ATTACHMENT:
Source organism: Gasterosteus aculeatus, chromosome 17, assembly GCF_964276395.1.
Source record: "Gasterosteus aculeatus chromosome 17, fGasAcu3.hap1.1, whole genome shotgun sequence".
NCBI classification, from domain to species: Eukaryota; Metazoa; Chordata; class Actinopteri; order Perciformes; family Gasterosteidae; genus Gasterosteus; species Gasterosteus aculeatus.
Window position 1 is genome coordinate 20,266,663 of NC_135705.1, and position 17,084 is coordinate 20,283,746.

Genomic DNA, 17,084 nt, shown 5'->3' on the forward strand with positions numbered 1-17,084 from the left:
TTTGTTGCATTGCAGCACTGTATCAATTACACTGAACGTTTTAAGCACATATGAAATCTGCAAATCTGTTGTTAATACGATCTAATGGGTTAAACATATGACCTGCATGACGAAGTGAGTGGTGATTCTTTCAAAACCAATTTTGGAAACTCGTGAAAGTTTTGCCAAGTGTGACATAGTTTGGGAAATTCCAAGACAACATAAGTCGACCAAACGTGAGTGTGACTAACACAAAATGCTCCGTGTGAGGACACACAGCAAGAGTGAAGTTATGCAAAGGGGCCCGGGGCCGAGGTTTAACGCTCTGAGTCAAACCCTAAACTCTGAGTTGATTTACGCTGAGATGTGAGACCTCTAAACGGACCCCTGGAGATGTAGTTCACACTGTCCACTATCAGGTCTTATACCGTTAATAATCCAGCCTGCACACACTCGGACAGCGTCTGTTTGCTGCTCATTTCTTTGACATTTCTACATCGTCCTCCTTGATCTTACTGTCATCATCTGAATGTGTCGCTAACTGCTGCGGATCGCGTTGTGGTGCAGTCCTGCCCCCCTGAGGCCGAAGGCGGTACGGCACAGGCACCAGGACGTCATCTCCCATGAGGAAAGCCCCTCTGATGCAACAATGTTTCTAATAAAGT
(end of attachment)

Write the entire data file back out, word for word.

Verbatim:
Source organism: Gasterosteus aculeatus, chromosome 17, assembly GCF_964276395.1.
Source record: "Gasterosteus aculeatus chromosome 17, fGasAcu3.hap1.1, whole genome shotgun sequence".
NCBI classification, from domain to species: Eukaryota; Metazoa; Chordata; class Actinopteri; order Perciformes; family Gasterosteidae; genus Gasterosteus; species Gasterosteus aculeatus.
Window position 1 is genome coordinate 20,266,663 of NC_135705.1, and position 17,084 is coordinate 20,283,746.

Genomic DNA, 17,084 nt, shown 5'->3' on the forward strand with positions numbered 1-17,084 from the left:
TTTGTTGCATTGCAGCACTGTATCAATTACACTGAACGTTTTAAGCACATATGAAATCTGCAAATCTGTTGTTAATACGATCTAATGGGTTAAACATATGACCTGCATGACGAAGTGAGTGGTGATTCTTTCAAAACCAATTTTGGAAACTCGTGAAAGTTTTGCCAAGTGTGACATAGTTTGGGAAATTCCAAGACAACATAAGTCGACCAAACGTGAGTGTGACTAACACAAAATGCTCCGTGTGAGGACACACAGCAAGAGTGAAGTTATGCAAAGGGGCCCGGGGCCGAGGTTTAACGCTCTGAGTCAAACCCTAAACTCTGAGTTGATTTACGCTGAGATGTGAGACCTCTAAACGGACCCCTGGAGATGTAGTTCACACTGTCCACTATCAGGTCTTATACCGTTAATAATCCAGCCTGCACACACTCGGACAGCGTCTGTTTGCTGCTCATTTCTTTGACATTTCTACATCGTCCTCCTTGATCTTACTGTCATCATCTGAATGTGTCGCTAACTGCTGCGGATCGCGTTGTGGTGCAGTCCTGCCCCCCTGAGGCCGAAGGCGGTACGGCACAGGCACCAGGACGTCATCTCCCATGAGGAAAGCCCCTCTGATGCAACAATGTTTCTAATAAAGT